Re: Oh no, not partitioning again!
on 20:32 Thu 03 Feb, PMA (PeterArmstrong@aya.yale.edu) wrote:
> Hi List.
> I plan to install Squeeze pretty soon, and am reviewing
> my old decisions re disk partitioning. I will mainly resize
> proportionally to my 'df -k' output's Used column.
> But two items puzzle me:
> /srv I gather this is important to have, but I have yet
> to find anything *in* it. Will Squeeze put stuff in
> there if I haven't expressly told it too?
Possibly. I've got a /srv/cvs under there, and I couldn't swear how it
got there. Debian Policy will tell you what the rules are. It
references FHS, which states:
This main purpose of specifying this is so that users may find the
location of the data files for particular service, and so that
services which require a single tree for readonly data, writable
data and scripts (such as cgi scripts) can be reasonably placed.
Data that is only of interest to a specific user should go in that
users' home directory.
The methodology used to name subdirectories of /srv is unspecified
as there is currently no consensus on how this should be done. One
method for structuring data under /srv is by protocol, eg. ftp,
rsync, www, and cvs. On large systems it can be useful to structure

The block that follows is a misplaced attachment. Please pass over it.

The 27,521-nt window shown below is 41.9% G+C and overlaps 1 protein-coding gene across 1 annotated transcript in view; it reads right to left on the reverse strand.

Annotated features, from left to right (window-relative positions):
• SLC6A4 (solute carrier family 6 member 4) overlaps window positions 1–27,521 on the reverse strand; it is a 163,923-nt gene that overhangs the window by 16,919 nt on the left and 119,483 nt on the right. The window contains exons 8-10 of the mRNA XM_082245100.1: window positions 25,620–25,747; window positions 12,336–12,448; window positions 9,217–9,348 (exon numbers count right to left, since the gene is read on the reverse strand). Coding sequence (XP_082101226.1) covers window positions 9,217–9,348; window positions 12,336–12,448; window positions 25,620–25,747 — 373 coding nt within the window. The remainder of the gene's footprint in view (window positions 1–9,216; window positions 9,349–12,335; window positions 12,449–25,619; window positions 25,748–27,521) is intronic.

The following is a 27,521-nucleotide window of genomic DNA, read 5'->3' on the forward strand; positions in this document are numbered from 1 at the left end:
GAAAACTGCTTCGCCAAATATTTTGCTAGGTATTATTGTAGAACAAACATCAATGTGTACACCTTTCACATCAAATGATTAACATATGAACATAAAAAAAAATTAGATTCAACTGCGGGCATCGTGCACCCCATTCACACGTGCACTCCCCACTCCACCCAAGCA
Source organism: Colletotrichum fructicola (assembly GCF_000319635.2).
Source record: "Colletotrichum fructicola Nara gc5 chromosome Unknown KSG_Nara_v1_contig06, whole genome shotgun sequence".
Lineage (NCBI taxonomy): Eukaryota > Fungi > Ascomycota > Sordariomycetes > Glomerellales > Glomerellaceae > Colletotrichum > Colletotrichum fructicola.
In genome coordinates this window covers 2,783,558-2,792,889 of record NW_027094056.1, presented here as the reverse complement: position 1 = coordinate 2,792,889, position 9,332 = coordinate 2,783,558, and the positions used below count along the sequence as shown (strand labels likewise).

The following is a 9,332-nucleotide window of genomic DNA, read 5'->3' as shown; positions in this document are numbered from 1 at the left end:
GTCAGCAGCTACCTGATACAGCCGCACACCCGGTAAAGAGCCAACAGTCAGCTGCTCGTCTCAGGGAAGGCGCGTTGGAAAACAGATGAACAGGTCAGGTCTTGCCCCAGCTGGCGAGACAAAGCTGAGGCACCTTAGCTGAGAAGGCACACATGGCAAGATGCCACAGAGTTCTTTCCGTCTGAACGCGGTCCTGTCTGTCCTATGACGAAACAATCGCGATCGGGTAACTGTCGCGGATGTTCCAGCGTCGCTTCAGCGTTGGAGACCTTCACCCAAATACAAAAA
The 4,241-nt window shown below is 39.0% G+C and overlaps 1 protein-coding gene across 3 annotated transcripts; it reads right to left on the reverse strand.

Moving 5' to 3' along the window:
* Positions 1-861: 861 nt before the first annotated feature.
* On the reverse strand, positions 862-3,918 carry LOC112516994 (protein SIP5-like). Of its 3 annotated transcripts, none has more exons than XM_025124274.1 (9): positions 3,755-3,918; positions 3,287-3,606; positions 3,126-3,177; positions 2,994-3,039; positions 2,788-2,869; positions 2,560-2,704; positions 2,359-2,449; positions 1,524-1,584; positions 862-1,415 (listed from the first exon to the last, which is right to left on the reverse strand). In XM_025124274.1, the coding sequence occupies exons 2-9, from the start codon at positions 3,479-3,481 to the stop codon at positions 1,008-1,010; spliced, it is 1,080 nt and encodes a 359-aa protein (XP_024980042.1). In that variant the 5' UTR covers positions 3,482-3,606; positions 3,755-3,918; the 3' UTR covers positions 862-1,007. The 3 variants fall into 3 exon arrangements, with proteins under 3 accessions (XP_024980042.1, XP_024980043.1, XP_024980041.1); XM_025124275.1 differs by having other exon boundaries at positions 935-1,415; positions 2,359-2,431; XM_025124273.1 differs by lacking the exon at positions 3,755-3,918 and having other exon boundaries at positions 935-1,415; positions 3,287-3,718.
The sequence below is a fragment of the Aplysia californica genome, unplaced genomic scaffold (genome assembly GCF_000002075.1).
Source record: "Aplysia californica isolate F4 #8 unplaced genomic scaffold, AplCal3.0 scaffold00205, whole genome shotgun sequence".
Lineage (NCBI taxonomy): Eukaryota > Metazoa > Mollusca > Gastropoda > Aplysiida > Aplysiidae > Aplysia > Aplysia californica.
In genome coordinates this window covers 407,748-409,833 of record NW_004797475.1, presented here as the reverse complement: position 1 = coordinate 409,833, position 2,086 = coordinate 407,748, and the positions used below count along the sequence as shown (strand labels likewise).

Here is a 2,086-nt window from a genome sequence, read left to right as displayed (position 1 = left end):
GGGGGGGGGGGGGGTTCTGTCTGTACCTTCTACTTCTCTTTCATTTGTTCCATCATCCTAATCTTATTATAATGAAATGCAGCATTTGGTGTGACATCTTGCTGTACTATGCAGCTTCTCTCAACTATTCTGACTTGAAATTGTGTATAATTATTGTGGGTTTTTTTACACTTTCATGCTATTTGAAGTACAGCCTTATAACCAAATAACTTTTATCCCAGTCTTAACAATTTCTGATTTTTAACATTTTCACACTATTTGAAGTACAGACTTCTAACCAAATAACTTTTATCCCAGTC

/srv by administrative context, such as /srv/physics/www,
/srv/compsci/cvs, etc. This setup will differ from host to host.
Therefore, no program should rely on a specific subdirectory
structure of /srv existing or data necessarily being stored in /srv.
However /srv should always exist on FHS compliant systems and should
be used as the default location for such data.
Distributions must take care not to remove locally placed files in
these directories without administrator permission.
So: yes, Debian packages may create directories here. But not remove
files (without prompting).
As with otehr FHS constructs: the _filesystem_ path must exist, but how
you map this onto your storage is up to you. You could use a symlink,
union mount, or mount additions / external storage here.
On personal systems I generally symlink /srv and /opt to similarly named
directories under /usr/local/.
On production systems, I may do the same, or map these to dedicated
storage where requirements dictate.
> /tmp As a rule of thumb -- i.e., special considerations
> notwithstanding -- what do you think of making
> this the same size as /var?
About 1-2 GB, possibly as tmpfs.
/var on should generally be at least 3-4 GB if allocated separately.
That's just for package archives and ordinary system state. If you've
got additional storage (mail spools, databases, etc.), you'll want to
I try to stay on top of actual system usage, prefer separating
partitions, and find myself getting bitten. I'm now suggesting about 1
GB for a separate root partition (independent of /usr /var /tmp /home
and /usr/local), and 10-12 GB for /usr. For root, it's the
proliferation of kernel modules, and the need to be able to have at
storage for at least 2 (and more likely 3-4) kernel + module trees. For
/usr, it's the internationalization and language support for packages.
/usr/share and /usr/lib/ run over 2.5 GB apiece, and that's _with_
Dr. Ed Morbius
Krell Power Systems Unlimited